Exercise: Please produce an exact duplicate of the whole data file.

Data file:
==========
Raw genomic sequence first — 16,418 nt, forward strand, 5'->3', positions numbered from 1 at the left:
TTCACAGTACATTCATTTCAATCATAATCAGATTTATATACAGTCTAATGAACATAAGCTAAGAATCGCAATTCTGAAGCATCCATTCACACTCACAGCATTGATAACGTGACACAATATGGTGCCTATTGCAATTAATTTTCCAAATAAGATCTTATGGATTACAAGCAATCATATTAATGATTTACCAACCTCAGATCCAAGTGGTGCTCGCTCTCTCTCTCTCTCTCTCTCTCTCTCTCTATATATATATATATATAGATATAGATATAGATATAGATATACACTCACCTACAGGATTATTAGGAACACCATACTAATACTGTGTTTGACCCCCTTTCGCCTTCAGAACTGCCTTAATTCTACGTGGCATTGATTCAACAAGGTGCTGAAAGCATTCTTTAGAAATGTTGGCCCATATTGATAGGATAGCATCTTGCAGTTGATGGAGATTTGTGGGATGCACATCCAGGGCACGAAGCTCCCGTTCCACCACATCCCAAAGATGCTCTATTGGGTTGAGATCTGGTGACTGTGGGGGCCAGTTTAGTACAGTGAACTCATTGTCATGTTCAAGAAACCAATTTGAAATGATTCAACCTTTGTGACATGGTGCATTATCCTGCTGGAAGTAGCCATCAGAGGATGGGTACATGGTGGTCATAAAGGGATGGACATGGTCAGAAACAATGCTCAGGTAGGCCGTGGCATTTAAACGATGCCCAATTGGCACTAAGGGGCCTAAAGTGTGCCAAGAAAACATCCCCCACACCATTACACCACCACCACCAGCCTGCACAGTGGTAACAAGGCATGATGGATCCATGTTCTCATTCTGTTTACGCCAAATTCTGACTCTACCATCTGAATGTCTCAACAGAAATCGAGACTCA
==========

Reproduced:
Raw genomic sequence first — 16,418 nt, forward strand, 5'->3', positions numbered from 1 at the left:
TTCACAGTACATTCATTTCAATCATAATCAGATTTATATACAGTCTAATGAACATAAGCTAAGAATCGCAATTCTGAAGCATCCATTCACACTCACAGCATTGATAACGTGACACAATATGGTGCCTATTGCAATTAATTTTCCAAATAAGATCTTATGGATTACAAGCAATCATATTAATGATTTACCAACCTCAGATCCAAGTGGTGCTCGCTCTCTCTCTCTCTCTCTCTCTCTCTCTCTATATATATATATATATAGATATAGATATAGATATAGATATACACTCACCTACAGGATTATTAGGAACACCATACTAATACTGTGTTTGACCCCCTTTCGCCTTCAGAACTGCCTTAATTCTACGTGGCATTGATTCAACAAGGTGCTGAAAGCATTCTTTAGAAATGTTGGCCCATATTGATAGGATAGCATCTTGCAGTTGATGGAGATTTGTGGGATGCACATCCAGGGCACGAAGCTCCCGTTCCACCACATCCCAAAGATGCTCTATTGGGTTGAGATCTGGTGACTGTGGGGGCCAGTTTAGTACAGTGAACTCATTGTCATGTTCAAGAAACCAATTTGAAATGATTCAACCTTTGTGACATGGTGCATTATCCTGCTGGAAGTAGCCATCAGAGGATGGGTACATGGTGGTCATAAAGGGATGGACATGGTCAGAAACAATGCTCAGGTAGGCCGTGGCATTTAAACGATGCCCAATTGGCACTAAGGGGCCTAAAGTGTGCCAAGAAAACATCCCCCACACCATTACACCACCACCACCAGCCTGCACAGTGGTAACAAGGCATGATGGATCCATGTTCTCATTCTGTTTACGCCAAATTCTGACTCTACCATCTGAATGTCTCAACAGAAATCGAGACTCA